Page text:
next curve  previous curve  2D curves  3D curves  surfaces  fractals  polyhedra 
CUBICAL HYPERBOLA

red: elliptic cubic with an oval
green: acnodal cubic blue: elliptic cubic with a branch yellow: crunodal cubic magenta: cuspidal cubic 
Curve studied by Newton in 1701.
Other names: ambigene hyperbola (name given by Newton), halftrident. 
Cartesian equation: where P is a polynomial of degree less than or equal to 3 with P(0) = 0.
Cubic. 
The homographic transformation: reduces this cubic to the right divergent parabola .
Like the divergent parabolas (as well as the Chasles cubics), the cubical hyperbolas represent the perspective views of all cubics.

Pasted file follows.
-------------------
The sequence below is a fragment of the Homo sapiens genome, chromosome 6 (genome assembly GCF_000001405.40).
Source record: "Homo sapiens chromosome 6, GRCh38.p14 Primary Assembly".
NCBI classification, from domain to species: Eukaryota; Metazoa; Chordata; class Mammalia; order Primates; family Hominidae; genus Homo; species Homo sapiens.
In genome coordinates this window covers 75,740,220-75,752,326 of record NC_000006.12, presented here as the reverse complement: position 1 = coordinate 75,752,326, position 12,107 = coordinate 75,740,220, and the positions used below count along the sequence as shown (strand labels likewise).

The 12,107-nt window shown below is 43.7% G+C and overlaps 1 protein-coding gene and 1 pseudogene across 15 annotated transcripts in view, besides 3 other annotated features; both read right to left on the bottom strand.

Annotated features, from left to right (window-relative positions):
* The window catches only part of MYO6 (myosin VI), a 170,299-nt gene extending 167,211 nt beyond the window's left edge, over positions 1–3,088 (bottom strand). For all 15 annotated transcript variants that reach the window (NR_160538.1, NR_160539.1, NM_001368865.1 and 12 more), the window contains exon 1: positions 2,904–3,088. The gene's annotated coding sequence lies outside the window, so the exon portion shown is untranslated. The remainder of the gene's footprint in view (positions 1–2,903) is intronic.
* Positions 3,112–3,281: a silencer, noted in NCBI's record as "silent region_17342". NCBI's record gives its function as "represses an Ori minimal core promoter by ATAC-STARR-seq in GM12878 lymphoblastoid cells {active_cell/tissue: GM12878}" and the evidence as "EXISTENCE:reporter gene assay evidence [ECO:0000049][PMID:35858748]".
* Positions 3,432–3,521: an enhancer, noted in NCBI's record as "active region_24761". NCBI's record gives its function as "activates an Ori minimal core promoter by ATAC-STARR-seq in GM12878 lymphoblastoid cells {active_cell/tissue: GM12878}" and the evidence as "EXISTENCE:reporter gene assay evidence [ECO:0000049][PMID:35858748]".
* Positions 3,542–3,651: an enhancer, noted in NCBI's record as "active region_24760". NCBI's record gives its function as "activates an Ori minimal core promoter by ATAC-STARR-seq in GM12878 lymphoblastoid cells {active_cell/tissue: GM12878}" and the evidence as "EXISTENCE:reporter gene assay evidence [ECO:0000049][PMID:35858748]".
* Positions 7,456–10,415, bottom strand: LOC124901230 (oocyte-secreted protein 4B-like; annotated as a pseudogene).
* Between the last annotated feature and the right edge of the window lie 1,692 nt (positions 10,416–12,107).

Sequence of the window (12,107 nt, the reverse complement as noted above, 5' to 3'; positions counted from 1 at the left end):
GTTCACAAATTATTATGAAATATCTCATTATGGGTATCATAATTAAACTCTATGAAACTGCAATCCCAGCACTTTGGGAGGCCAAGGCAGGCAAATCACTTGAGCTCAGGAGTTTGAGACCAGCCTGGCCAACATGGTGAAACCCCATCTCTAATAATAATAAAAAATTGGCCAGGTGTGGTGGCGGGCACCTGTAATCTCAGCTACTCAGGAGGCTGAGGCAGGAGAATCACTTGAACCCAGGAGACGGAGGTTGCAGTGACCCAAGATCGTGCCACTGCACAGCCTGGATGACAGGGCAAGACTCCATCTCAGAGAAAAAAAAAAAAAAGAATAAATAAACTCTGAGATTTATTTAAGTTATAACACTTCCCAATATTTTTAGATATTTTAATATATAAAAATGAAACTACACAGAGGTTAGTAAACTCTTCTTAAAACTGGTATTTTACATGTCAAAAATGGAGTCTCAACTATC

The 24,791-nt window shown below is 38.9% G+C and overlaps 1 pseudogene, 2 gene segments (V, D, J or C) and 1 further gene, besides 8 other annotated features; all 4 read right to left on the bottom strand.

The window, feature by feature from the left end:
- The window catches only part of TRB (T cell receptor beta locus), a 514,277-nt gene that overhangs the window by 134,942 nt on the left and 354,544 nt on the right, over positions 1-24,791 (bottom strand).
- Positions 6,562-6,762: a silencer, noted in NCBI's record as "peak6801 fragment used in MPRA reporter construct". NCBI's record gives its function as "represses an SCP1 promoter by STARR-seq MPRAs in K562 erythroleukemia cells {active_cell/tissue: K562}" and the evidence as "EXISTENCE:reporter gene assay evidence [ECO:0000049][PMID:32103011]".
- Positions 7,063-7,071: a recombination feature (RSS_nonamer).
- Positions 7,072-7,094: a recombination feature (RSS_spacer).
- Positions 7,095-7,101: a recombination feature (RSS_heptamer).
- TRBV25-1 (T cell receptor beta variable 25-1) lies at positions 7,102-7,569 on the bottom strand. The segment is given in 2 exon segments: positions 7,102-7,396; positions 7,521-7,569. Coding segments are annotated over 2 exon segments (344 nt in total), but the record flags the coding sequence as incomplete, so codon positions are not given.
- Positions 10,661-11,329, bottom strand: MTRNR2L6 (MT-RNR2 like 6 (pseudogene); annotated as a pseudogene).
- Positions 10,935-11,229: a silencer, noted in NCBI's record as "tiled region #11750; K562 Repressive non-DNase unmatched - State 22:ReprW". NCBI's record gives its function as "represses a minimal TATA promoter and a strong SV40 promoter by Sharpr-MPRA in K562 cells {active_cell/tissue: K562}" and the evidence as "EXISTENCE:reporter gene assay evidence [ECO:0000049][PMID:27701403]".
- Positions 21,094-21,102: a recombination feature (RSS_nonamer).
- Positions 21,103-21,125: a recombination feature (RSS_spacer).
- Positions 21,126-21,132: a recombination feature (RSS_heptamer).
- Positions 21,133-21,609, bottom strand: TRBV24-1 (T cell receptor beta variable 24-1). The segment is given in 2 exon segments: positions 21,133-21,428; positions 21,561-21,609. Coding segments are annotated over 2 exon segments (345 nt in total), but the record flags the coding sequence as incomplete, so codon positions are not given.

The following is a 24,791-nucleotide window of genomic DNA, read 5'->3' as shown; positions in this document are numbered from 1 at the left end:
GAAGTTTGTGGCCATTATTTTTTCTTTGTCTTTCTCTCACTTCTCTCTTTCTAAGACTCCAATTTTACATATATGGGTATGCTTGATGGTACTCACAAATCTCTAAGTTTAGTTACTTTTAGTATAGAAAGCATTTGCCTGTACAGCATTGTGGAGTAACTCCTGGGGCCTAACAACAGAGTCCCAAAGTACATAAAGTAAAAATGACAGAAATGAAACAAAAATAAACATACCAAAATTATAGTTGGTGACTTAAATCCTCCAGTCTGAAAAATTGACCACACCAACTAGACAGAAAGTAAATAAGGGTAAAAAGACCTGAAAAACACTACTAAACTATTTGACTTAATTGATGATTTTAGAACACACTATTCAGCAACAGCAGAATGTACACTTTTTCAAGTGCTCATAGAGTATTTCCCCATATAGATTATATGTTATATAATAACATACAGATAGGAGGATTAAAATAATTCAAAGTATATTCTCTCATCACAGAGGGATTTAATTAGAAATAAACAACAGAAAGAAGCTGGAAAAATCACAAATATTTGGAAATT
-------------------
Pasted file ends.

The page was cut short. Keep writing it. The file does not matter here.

When P is of degree 3, the cubical hyperbola is rational iff P has a multiple root.
If, additionally, the leading coefficient is negative, then it can be constructed as a Rosillo curve. Remarkable cases: the cissoid of Diocles () and the right strophoid (). 
case where the leading curve is positive and a root has multiplicity 3: 
Remarkable cubical hyperbolas in the case where P is of degree 3 and has simple roots: the Lamé cubic (, equivalent up to bidilatation to the curve opposite), and the Humbert cubic (). 

When P is of degree 2, we get the Hügelschäffer eggs.
When P is of degree 1, we get the witch of Agnesi ()
or the yellow curve above.


next curve  previous curve  2D curves  3D curves  surfaces  fractals  polyhedra 
© Robert FERRÉOL 2017